In order to formalize the second formulation of the categorical imperative, we assume some background theory. First, we assume that actions are performed by agents, and that actions and their consequences can affect a set of moral patients, i.e. persons who must be considered ethically in a situation. The agent itself is also one of the moral patients. The agent has available a set of actions which will have consequences given background conditions. Some of the action’s consequences are the goals of the action. The actions and consequences that together cause my goal are the means of the action. Patients, who are affected by these means are treated as a means, and patients, who are affected by my goal are treated as an end. For example, I (agent) have the option available to press the light switch (action), and given that the light bulb is not broken (background condition), the light will go on (consequence), which leads to me being able to read my book (consequence). The last consequence was also my goal, and it affects me in a positive way. The action thus treats me as an end.

Within this informally characterized framework, we can reformulate the second formulation of the categorical imperative as follows:

Act in such a way, that whoever is treated as a means through your action (positively or negatively and including yourself), must also be treated as an end of your action.

The purpose of what follows is to formalize these intuitions. As a first step, we now give the formal definition of the models we will be using in Definition 1. We call these models Kantian causal agency models to set them apart from the causal agency models we used in our earlier work [2], and which had no formal tools to consider moral patients affected by one’s actions.

Definition 1 (Kantian Causal Agency Model)

A Kantian causal agency model is a tuple , where is the set of action variables, is a set of background variables, is a set of consequence variables, is a set of modifiable boolean structural equations, is a list of sets of variables (one for each action), is a set of moral patients (includes a name for the agent itself), is the ternary affect relation , and is a set of interpretations (i.e., truth assignments) over .

(actions), (background variables) and (consequences) are finite sets of boolean variables with B and C possibly empty. is a set of boolean interpretations of . Thus, the elements of set the truth values of those variables that are determined externally, and thus specify the concrete situation. We require that all interpretations in assign true to exactly one action . As a notational convention, by and we dinstinguish two situations that only differ in that in the first situation, action is performed, and in the second situation, action is performed.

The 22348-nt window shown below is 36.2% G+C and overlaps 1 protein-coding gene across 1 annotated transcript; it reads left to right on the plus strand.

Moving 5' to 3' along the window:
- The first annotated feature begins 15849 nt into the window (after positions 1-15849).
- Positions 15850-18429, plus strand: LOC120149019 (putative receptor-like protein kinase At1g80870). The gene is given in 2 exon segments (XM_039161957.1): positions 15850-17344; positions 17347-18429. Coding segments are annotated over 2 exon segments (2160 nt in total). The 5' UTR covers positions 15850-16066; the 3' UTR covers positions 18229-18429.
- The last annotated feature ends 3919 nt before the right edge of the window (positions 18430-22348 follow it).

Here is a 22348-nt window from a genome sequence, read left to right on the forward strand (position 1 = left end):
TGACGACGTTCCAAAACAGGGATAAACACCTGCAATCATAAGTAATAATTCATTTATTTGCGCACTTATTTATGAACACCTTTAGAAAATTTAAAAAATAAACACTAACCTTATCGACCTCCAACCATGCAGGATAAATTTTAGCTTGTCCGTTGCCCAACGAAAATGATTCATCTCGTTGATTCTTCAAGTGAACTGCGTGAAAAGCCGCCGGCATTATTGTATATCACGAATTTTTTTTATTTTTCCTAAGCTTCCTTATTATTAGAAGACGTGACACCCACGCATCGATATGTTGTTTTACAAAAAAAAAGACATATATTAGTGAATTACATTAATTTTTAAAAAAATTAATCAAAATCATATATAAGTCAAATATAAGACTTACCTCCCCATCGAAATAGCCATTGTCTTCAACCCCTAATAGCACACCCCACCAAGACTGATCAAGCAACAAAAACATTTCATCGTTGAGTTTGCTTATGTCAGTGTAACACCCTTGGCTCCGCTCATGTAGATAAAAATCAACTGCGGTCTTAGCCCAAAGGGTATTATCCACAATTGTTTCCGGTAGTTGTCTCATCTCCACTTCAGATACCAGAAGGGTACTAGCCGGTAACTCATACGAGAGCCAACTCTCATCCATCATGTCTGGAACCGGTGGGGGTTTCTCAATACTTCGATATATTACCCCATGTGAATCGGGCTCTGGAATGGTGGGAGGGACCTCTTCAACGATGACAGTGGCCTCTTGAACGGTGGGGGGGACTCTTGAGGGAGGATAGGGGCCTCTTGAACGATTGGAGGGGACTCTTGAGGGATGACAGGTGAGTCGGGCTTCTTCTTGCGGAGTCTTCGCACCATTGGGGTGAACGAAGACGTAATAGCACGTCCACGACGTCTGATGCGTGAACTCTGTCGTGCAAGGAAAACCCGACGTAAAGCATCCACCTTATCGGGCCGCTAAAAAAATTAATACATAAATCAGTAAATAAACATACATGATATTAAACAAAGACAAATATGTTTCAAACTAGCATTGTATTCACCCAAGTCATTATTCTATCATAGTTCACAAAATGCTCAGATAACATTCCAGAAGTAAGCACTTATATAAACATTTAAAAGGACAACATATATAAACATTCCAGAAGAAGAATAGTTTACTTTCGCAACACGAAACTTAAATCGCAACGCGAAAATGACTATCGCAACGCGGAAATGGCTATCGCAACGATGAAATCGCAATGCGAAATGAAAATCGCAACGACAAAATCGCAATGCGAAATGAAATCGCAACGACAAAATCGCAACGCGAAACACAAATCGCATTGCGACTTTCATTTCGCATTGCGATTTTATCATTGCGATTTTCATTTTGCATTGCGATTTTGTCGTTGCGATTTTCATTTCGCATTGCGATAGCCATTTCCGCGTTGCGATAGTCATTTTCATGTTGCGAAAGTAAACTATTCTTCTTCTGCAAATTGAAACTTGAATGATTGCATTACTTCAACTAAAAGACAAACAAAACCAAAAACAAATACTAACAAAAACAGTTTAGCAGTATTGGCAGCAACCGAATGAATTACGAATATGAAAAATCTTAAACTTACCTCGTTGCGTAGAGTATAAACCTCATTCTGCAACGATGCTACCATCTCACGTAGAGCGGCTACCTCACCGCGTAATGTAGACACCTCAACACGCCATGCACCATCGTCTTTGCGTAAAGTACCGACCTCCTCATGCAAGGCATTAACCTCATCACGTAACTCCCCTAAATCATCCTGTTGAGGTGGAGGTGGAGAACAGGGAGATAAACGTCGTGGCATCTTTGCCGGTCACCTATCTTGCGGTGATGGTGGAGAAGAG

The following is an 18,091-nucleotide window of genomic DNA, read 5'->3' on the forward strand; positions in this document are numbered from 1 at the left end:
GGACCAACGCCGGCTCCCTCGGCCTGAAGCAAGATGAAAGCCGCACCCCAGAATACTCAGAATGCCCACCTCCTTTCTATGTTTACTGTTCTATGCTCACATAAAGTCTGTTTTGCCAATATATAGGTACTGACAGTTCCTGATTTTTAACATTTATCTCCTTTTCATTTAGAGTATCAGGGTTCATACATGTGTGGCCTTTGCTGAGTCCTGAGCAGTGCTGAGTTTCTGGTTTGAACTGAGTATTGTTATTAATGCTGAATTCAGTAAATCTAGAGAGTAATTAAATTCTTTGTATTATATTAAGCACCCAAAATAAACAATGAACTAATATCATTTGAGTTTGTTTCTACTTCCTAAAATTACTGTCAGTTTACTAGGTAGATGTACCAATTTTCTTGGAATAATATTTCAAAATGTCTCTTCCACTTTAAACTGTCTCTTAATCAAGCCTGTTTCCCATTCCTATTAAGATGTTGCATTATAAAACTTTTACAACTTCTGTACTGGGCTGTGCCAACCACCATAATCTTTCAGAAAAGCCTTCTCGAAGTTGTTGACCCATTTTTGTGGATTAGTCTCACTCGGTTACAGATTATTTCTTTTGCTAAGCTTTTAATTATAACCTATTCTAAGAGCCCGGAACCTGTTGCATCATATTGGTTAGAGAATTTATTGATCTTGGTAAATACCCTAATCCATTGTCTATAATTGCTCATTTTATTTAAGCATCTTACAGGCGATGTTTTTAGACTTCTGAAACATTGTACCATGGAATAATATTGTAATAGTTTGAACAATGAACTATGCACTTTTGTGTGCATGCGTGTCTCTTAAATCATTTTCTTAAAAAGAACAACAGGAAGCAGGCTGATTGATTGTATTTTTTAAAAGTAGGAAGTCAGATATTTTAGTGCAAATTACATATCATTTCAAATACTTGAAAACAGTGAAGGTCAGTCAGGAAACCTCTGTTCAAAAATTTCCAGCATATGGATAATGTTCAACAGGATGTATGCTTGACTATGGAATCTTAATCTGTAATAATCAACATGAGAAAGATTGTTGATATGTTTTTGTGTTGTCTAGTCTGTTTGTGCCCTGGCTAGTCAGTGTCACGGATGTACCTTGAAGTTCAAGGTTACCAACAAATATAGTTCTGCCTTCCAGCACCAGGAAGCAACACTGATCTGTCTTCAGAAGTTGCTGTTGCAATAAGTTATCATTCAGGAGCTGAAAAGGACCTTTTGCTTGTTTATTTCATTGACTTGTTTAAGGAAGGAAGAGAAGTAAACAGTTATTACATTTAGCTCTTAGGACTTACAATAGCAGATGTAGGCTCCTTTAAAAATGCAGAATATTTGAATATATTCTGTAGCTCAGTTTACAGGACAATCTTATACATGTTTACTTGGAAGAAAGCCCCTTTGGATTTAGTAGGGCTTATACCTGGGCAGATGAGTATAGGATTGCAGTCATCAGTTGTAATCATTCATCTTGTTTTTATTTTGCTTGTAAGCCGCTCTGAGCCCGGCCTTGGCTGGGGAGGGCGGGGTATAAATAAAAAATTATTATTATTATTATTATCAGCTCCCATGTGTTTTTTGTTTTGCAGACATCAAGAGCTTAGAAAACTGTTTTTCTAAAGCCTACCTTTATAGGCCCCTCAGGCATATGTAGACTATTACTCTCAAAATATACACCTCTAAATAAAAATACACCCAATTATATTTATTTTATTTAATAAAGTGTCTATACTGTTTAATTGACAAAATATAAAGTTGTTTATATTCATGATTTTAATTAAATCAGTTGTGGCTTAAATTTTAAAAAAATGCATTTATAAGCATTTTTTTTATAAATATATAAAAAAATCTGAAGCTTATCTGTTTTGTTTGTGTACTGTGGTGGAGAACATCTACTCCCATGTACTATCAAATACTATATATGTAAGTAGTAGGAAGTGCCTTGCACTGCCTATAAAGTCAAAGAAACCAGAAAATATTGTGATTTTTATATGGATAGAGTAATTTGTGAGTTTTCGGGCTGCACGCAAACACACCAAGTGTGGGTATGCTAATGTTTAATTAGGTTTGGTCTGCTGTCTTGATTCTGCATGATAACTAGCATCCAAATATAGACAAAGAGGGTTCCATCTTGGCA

Causal influence is determined by the set of boolean-valued structural equations. Each variable is associated with the function . This function will give its value under an interpretation . An interpretation is extended to the consequence variables as follows: For a variable , let be the variables of , , and the action variables. The assignment of truth values to consequences is determined by:

To improve readability, we will use the notation to express that is true if is true, where can be any boolean formula containing variables from and its negations. For instance, the boolean structural equations for the light-switch example will be written as .

In the general setting, it may be unfeasible to extend an interpretation from the action variables to the rest of the variables, because it is possible that the value of some variable depends on the value of another variable, and the value of the latter variable depends on the value of the former. Dependence is defined in Definition 2.

Definition 2 (Dependence)

Let be distinct variables. The variable depends on variable

, if, for some vector of boolean values,

.

Following Halpern [10], we restrict causal agency models to acyclic models, i.e., models in which no two variables are mutually dependent on each other. First, note that the values of action variables in set and the values of background variables in set are determined externally by the interpretations in . Thus, the truth values of action variables and background variables do not depend on any other variables. Additionally, we require that the transitive closure, , of the dependence relation is a partial order on the set of variables: reads “ is causally modified by ”. This enforces absence of cycles. In case of acyclic models, the values of all consequence variables can be determined unambiguously: First, there will be consequence variables only causally modified by action and/or background variables, and whose truth value can thus be determined by the values set by the interpretation. Call these consequence variables level one. On level two, there will be consequence variables causally modified by action variable, background variables, and level-one consequence variables, and so on [5, 10].